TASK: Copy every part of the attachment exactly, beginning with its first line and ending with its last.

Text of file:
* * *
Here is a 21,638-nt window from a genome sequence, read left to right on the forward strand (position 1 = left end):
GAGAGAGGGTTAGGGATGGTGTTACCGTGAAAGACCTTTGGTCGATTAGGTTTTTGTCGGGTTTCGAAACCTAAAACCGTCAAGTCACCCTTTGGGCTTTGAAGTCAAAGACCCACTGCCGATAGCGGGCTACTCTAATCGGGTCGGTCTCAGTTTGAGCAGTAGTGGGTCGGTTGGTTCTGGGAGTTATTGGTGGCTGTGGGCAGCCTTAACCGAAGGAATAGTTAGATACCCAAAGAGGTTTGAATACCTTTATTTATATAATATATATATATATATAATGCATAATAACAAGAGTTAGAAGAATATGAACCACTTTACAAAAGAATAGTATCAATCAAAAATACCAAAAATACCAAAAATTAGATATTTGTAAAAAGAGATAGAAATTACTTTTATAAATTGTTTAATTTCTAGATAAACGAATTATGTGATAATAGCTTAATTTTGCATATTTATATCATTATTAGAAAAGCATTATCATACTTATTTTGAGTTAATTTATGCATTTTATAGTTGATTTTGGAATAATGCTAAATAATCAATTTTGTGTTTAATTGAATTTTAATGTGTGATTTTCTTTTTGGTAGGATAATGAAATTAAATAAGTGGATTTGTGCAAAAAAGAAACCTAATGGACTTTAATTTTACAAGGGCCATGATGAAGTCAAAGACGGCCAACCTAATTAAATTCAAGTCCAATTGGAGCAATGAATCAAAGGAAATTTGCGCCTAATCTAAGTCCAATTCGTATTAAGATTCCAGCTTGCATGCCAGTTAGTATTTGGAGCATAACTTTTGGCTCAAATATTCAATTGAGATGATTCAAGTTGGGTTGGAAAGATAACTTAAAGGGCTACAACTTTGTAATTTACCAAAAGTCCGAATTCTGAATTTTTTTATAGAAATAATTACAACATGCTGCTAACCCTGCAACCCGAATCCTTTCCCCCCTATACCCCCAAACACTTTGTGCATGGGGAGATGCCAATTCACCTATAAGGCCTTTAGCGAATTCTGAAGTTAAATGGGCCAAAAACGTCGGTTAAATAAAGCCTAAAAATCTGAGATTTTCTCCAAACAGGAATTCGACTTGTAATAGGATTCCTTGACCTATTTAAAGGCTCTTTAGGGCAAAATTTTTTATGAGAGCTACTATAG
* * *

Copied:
Here is a 21,638-nt window from a genome sequence, read left to right on the forward strand (position 1 = left end):
GAGAGAGGGTTAGGGATGGTGTTACCGTGAAAGACCTTTGGTCGATTAGGTTTTTGTCGGGTTTCGAAACCTAAAACCGTCAAGTCACCCTTTGGGCTTTGAAGTCAAAGACCCACTGCCGATAGCGGGCTACTCTAATCGGGTCGGTCTCAGTTTGAGCAGTAGTGGGTCGGTTGGTTCTGGGAGTTATTGGTGGCTGTGGGCAGCCTTAACCGAAGGAATAGTTAGATACCCAAAGAGGTTTGAATACCTTTATTTATATAATATATATATATATATAATGCATAATAACAAGAGTTAGAAGAATATGAACCACTTTACAAAAGAATAGTATCAATCAAAAATACCAAAAATACCAAAAATTAGATATTTGTAAAAAGAGATAGAAATTACTTTTATAAATTGTTTAATTTCTAGATAAACGAATTATGTGATAATAGCTTAATTTTGCATATTTATATCATTATTAGAAAAGCATTATCATACTTATTTTGAGTTAATTTATGCATTTTATAGTTGATTTTGGAATAATGCTAAATAATCAATTTTGTGTTTAATTGAATTTTAATGTGTGATTTTCTTTTTGGTAGGATAATGAAATTAAATAAGTGGATTTGTGCAAAAAAGAAACCTAATGGACTTTAATTTTACAAGGGCCATGATGAAGTCAAAGACGGCCAACCTAATTAAATTCAAGTCCAATTGGAGCAATGAATCAAAGGAAATTTGCGCCTAATCTAAGTCCAATTCGTATTAAGATTCCAGCTTGCATGCCAGTTAGTATTTGGAGCATAACTTTTGGCTCAAATATTCAATTGAGATGATTCAAGTTGGGTTGGAAAGATAACTTAAAGGGCTACAACTTTGTAATTTACCAAAAGTCCGAATTCTGAATTTTTTTATAGAAATAATTACAACATGCTGCTAACCCTGCAACCCGAATCCTTTCCCCCCTATACCCCCAAACACTTTGTGCATGGGGAGATGCCAATTCACCTATAAGGCCTTTAGCGAATTCTGAAGTTAAATGGGCCAAAAACGTCGGTTAAATAAAGCCTAAAAATCTGAGATTTTCTCCAAACAGGAATTCGACTTGTAATAGGATTCCTTGACCTATTTAAAGGCTCTTTAGGGCAAAATTTTTTATGAGAGCTACTATAG